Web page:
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In the span of less than 12 months, social networking platform TikTok has become a global phenomenon. With nearly 525 million users around the globe, TikTok has already surpassed almost all of the legacy social media platforms – such as Twitter and LinkedIn – and trails only Instagram, YouTube, and Facebook in terms of the number of users worldwide. Already, some of the most famous brands in the world are starting to experiment with TikTok-based marketing campaigns, primarily through the use of influencers and celebrity endorsers.
For brands and digital marketers, perhaps the best way to think about TikTok is that it is a sort of amalgam of Instagram, Snapchat, and Vine. TikTok refers to itself as a “video-sharing social network,” and that’s exactly what it is. Users can upload short video snippets of up to 15 seconds, and then add all sorts of sounds, song snippets and filters. Until August 2018, TikTok was known as Musical.ly, and primarily focused on the creation of short dance and lip sync videos. Since that time, though, the scope of content on TikTok has broadened significantly, to include everything from dance challenges to magic tricks to funny videos.
Tapping into the influencer trend
Perhaps the biggest reason for TikTok’s phenomenal success has been its embrace by top social media influencers and celebrities. In the U.S. market, for example, late night comedian Jimmy Fallon has been one of the most visible supporters of TikTok, and around the world, TikTok has worked closely with influencers, celebrities, and high-profile personalities. As part of these collaborative relationships, influencers often cross-post their videos on Instagram or other social media platforms, thereby raising the profile of what users can do with the TikTok platform.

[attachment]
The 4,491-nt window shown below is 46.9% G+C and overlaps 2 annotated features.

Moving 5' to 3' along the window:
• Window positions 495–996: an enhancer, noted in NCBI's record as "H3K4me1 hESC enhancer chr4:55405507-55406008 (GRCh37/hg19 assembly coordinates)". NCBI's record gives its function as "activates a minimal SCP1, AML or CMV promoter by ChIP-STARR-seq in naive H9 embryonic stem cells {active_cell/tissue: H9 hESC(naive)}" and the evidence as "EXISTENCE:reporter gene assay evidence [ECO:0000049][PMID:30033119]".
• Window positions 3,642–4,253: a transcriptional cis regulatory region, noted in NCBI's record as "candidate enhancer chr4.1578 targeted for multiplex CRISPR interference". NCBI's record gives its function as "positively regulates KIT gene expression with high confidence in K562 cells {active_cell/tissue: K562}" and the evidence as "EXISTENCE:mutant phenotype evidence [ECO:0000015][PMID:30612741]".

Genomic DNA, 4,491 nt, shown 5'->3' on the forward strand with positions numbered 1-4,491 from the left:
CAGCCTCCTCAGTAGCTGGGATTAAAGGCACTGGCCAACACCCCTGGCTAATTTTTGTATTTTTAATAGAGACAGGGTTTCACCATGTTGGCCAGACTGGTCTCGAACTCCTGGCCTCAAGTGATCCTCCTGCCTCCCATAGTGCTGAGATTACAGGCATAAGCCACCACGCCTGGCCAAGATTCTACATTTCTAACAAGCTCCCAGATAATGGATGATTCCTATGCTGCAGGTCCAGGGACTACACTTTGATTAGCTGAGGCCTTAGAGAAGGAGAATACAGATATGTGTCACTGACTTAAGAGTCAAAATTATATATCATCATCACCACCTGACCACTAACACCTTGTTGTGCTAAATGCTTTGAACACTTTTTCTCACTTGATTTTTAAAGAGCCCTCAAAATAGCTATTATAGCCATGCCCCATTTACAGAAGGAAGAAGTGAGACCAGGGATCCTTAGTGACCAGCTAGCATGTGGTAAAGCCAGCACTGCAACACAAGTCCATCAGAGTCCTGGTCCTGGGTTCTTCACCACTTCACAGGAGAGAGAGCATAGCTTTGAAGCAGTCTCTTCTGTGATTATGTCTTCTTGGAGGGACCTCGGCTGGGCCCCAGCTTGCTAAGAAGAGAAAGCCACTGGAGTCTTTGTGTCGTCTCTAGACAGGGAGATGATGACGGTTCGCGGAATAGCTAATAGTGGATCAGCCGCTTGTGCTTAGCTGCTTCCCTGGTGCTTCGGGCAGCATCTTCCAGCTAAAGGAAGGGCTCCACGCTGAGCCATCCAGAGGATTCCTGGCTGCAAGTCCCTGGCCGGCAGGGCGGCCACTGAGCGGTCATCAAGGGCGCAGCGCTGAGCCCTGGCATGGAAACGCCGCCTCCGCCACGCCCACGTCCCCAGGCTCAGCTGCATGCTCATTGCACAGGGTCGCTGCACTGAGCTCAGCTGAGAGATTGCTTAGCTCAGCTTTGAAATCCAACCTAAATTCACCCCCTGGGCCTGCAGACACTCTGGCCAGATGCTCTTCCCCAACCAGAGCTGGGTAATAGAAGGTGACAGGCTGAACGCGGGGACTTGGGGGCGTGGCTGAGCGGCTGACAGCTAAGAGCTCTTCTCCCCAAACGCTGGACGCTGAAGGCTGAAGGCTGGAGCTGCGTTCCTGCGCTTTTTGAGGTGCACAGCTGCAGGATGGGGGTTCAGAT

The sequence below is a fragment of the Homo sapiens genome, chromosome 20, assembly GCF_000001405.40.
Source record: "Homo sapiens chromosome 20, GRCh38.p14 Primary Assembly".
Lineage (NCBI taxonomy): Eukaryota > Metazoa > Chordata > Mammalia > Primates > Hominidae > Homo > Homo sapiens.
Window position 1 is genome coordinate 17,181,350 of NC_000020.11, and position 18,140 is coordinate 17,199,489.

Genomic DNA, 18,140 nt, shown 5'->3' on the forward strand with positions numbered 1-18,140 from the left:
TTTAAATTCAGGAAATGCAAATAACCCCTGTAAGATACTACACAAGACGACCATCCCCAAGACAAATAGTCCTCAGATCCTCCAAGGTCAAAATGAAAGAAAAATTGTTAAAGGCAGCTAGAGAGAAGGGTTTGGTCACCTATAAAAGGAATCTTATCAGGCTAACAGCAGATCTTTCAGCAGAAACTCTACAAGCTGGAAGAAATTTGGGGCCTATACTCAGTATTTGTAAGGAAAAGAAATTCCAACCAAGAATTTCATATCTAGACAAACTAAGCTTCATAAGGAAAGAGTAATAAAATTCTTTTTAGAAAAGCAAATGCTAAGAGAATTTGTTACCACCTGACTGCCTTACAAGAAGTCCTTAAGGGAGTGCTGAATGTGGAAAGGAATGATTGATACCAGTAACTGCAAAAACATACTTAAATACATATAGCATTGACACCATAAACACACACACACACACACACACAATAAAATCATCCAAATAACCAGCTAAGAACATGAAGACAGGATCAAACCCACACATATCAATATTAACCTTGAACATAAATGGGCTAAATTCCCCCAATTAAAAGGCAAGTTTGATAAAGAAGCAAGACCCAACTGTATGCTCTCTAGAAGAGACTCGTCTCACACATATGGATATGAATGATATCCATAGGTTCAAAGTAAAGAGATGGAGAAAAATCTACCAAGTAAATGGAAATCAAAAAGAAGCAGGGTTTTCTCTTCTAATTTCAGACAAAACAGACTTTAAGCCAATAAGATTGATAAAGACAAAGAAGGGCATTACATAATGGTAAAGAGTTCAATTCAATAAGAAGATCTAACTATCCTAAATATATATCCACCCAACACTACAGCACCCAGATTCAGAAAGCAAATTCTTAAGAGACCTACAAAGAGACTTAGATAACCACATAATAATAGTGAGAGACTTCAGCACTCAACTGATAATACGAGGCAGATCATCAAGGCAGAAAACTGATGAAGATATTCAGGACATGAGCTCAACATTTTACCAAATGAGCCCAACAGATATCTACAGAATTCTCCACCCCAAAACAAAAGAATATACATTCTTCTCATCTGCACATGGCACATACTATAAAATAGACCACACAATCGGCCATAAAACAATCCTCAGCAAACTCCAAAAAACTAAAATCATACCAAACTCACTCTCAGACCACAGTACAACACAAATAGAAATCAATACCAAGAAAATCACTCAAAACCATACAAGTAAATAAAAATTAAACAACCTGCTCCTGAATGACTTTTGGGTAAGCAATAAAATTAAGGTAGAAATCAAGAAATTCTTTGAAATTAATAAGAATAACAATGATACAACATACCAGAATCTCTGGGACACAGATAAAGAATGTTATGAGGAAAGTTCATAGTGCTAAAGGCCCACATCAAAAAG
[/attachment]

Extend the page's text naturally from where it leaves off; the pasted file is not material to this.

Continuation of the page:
For brands, then, one possible use of TikTok would be as an extension of existing influencer marketing programs. In addition to working with influencers across YouTube or Instagram, it’s now possible to work with influencers on TikTok. That’s an especially valuable proposition across Asia, where influencers carry much more marketing sway than in the United States.
Easily discoverable short-form content
Another key advantage of TikTok is that content is easily discoverable, via the use of hashtags, and can be created entirely on smartphones with a minimum of effort. This significantly lowers the bar for participation, and makes it possible to conduct challenges, competitions or other similar contests, in which users around the world submit short entries into a contest or competition. Jimmy Fallon, for example, recently racked up 8,000 entries from fans, and more than 10 million cumulative engagements, within a single week for his #TumbleweedChallenge.
For brands and digital marketers looking for increased engagement across social media, TikTok is a no-brainer. While it may lack the name recognition of Instagram or YouTube, there’s no denying the potential marketing appeal of a 500 million-strong user base. The only question, of course, is whether TikTok is destined to be a flash-in-the-pan media sensation, or whether it can develop the tools, options and features needed to be a robust marketing platform for the world’s biggest brands.